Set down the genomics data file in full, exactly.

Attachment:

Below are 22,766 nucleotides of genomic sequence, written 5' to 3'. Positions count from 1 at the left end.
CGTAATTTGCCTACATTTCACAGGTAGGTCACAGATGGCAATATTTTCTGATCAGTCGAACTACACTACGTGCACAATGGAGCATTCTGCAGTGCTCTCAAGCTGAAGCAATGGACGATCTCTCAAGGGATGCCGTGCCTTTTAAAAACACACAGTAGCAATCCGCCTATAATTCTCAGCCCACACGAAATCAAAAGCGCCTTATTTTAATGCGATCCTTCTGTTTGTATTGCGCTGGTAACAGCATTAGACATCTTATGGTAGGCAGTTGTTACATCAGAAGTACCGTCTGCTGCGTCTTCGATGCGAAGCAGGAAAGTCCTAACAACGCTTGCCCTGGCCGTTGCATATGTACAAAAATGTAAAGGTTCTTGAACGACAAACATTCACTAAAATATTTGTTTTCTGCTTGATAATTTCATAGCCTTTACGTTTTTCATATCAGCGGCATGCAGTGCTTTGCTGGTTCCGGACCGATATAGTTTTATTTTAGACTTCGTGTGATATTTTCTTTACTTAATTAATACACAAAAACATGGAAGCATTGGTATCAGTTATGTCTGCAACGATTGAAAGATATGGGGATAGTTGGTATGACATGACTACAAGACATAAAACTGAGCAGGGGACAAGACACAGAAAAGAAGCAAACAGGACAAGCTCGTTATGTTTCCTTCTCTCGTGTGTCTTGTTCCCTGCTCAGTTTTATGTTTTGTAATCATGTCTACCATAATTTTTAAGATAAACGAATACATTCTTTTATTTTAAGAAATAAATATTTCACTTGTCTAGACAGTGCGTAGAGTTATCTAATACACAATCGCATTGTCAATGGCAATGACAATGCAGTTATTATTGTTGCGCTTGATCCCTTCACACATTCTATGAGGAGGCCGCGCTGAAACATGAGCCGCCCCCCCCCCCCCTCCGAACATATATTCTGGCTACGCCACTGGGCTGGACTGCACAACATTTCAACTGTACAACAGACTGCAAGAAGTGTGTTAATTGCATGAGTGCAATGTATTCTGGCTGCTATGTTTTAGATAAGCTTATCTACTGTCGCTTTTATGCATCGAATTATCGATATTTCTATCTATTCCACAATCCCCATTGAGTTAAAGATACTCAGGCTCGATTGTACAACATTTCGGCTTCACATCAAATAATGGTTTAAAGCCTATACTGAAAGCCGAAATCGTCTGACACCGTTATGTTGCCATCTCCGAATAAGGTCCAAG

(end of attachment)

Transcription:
Below are 22,766 nucleotides of genomic sequence, written 5' to 3'. Positions count from 1 at the left end.
CGTAATTTGCCTACATTTCACAGGTAGGTCACAGATGGCAATATTTTCTGATCAGTCGAACTACACTACGTGCACAATGGAGCATTCTGCAGTGCTCTCAAGCTGAAGCAATGGACGATCTCTCAAGGGATGCCGTGCCTTTTAAAAACACACAGTAGCAATCCGCCTATAATTCTCAGCCCACACGAAATCAAAAGCGCCTTATTTTAATGCGATCCTTCTGTTTGTATTGCGCTGGTAACAGCATTAGACATCTTATGGTAGGCAGTTGTTACATCAGAAGTACCGTCTGCTGCGTCTTCGATGCGAAGCAGGAAAGTCCTAACAACGCTTGCCCTGGCCGTTGCATATGTACAAAAATGTAAAGGTTCTTGAACGACAAACATTCACTAAAATATTTGTTTTCTGCTTGATAATTTCATAGCCTTTACGTTTTTCATATCAGCGGCATGCAGTGCTTTGCTGGTTCCGGACCGATATAGTTTTATTTTAGACTTCGTGTGATATTTTCTTTACTTAATTAATACACAAAAACATGGAAGCATTGGTATCAGTTATGTCTGCAACGATTGAAAGATATGGGGATAGTTGGTATGACATGACTACAAGACATAAAACTGAGCAGGGGACAAGACACAGAAAAGAAGCAAACAGGACAAGCTCGTTATGTTTCCTTCTCTCGTGTGTCTTGTTCCCTGCTCAGTTTTATGTTTTGTAATCATGTCTACCATAATTTTTAAGATAAACGAATACATTCTTTTATTTTAAGAAATAAATATTTCACTTGTCTAGACAGTGCGTAGAGTTATCTAATACACAATCGCATTGTCAATGGCAATGACAATGCAGTTATTATTGTTGCGCTTGATCCCTTCACACATTCTATGAGGAGGCCGCGCTGAAACATGAGCCGCCCCCCCCCCCCCTCCGAACATATATTCTGGCTACGCCACTGGGCTGGACTGCACAACATTTCAACTGTACAACAGACTGCAAGAAGTGTGTTAATTGCATGAGTGCAATGTATTCTGGCTGCTATGTTTTAGATAAGCTTATCTACTGTCGCTTTTATGCATCGAATTATCGATATTTCTATCTATTCCACAATCCCCATTGAGTTAAAGATACTCAGGCTCGATTGTACAACATTTCGGCTTCACATCAAATAATGGTTTAAAGCCTATACTGAAAGCCGAAATCGTCTGACACCGTTATGTTGCCATCTCCGAATAAGGTCCAAG